Develop your reading skills. Read the following text and do the comprehension questions
Malcolm X has been called one of the greatest and most influential African Americans in history. His original name was Malcolm Little but was also known as El-Hajj Malik El-Shabazz. Malcolm was an African American Muslim minister and human rights activist. He was a courageous advocate for the rights of African Americans, a man who indicted white America in the harshest terms for its crimes against black Americans. Some criticized him of preaching racism, black supremacy, antisemitism, and violence. He .
Malcolm X had a very harsh childhood. His father died when he was young. It was rumored that he was killed by white. Also at least one of his uncles was lynched. When he was thirteen, his mother was placed in a mental hospital, and he was placed in a series of foster homes. In 1946, at age 20, he went to prison for breaking and entering.
While in prison, Malcolm X had undergone so many changes in his personality. He became a member of the Nation of Islam and after his parole in 1952 he quickly rose to become one of its leaders. For a dozen years Malcolm X was the public face of the controversial group, but disillusionment with Nation of Islam head Elijah Muhammad led him to leave the Nation in March 1964. After a period of travel in Africa and the Middle East he returned to the United States, where he founded Muslim Mosque, Inc. and the Organization of Afro-American Unity. In February 1965, less than a year after leaving the Nation of Islam, he was assassinated by three members of the group.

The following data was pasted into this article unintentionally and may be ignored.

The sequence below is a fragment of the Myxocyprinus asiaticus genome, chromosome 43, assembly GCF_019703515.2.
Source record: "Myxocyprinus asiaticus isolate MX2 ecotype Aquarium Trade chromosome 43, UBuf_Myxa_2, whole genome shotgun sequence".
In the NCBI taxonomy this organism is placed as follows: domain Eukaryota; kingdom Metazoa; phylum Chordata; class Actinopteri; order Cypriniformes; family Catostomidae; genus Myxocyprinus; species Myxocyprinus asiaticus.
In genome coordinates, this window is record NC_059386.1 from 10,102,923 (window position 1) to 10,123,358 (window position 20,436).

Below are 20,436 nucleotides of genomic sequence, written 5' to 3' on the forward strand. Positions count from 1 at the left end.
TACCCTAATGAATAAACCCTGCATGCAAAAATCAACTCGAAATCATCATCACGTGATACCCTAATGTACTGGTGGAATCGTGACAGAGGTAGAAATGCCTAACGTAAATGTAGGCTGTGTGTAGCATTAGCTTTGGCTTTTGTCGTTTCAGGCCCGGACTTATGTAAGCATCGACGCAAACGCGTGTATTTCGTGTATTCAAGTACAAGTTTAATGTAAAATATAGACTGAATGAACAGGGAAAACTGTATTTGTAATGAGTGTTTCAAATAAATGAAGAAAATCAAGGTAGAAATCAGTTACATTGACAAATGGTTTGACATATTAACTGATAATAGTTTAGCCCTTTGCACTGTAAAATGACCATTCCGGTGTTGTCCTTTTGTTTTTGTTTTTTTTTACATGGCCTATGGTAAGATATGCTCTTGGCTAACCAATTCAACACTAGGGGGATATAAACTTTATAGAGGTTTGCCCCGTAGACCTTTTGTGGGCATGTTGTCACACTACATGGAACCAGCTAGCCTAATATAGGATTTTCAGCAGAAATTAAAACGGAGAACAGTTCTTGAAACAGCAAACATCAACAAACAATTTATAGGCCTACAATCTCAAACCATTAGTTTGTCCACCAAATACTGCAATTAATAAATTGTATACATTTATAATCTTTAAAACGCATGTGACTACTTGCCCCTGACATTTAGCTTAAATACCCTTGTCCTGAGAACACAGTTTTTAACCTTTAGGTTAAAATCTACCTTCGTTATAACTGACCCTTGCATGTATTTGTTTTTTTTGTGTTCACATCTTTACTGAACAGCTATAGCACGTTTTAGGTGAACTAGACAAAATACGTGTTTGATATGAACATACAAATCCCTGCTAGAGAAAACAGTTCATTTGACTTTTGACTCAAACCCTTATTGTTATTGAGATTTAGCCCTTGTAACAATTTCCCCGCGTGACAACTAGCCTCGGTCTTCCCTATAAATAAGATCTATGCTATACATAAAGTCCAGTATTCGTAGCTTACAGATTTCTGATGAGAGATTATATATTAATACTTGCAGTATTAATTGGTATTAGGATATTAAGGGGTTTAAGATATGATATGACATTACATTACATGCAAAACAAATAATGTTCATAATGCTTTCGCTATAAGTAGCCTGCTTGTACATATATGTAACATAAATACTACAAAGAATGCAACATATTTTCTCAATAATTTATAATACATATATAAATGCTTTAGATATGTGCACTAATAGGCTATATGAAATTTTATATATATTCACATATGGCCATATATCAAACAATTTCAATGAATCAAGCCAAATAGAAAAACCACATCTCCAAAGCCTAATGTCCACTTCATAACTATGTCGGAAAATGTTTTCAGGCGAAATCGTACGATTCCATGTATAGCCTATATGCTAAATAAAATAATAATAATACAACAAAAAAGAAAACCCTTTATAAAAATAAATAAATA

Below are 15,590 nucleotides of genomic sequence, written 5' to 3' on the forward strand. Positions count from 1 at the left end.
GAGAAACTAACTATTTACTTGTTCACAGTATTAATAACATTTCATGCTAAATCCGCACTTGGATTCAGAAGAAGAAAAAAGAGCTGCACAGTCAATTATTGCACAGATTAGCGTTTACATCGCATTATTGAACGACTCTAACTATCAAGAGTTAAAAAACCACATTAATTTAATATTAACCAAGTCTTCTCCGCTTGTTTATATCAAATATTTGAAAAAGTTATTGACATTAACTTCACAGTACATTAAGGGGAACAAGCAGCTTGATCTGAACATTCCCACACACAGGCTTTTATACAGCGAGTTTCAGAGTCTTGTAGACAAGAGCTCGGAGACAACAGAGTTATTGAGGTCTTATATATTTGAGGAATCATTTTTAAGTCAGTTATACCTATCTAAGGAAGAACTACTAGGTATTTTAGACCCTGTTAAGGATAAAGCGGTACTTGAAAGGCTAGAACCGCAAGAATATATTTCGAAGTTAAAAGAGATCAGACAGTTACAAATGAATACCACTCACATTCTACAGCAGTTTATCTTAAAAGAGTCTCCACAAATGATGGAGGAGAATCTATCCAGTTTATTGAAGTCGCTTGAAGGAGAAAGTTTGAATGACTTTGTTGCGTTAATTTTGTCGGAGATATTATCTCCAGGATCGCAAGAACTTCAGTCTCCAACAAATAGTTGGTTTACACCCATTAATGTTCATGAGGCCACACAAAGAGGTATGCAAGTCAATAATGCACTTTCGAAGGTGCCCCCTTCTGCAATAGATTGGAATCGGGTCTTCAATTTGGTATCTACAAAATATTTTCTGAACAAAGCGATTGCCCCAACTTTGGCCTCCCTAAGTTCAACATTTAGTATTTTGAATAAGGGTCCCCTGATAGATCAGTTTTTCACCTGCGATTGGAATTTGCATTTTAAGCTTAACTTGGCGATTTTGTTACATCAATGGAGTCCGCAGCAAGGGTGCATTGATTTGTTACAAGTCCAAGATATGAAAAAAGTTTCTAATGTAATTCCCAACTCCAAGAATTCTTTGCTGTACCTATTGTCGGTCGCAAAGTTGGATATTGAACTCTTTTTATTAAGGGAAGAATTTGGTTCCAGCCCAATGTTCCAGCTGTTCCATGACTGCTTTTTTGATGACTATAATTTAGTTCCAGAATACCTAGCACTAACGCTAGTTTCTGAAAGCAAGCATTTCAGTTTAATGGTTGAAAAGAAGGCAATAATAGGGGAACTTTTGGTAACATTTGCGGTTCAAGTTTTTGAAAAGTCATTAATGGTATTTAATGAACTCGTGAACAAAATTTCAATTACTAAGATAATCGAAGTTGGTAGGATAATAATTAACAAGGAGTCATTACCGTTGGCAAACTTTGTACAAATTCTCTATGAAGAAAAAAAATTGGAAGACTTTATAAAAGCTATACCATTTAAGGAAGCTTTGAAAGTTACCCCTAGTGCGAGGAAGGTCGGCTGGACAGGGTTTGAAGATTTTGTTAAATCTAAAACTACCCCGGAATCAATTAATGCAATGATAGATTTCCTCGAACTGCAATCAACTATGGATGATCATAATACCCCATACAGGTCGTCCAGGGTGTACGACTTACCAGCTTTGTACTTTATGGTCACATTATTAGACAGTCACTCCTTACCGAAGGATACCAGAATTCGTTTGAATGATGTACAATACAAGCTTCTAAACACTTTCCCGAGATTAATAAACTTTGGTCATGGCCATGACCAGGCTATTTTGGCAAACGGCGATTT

Malcolm X's expressed beliefs changed substantially over time. As a spokesman for the Nation of Islam he taught black supremacy and advocated separation of black and white Americans—a stark contrast with the civil rights movement's emphasis on integration. After breaking with the Nation of Islam in 1964—saying of his association with it, "I was a zombie then ... pointed in a certain direction and told to march"—and becoming a Sunni Muslim, he disavowed racism and expressed willingness to work with civil rights leaders, though still emphasizing black self-determination and self defense.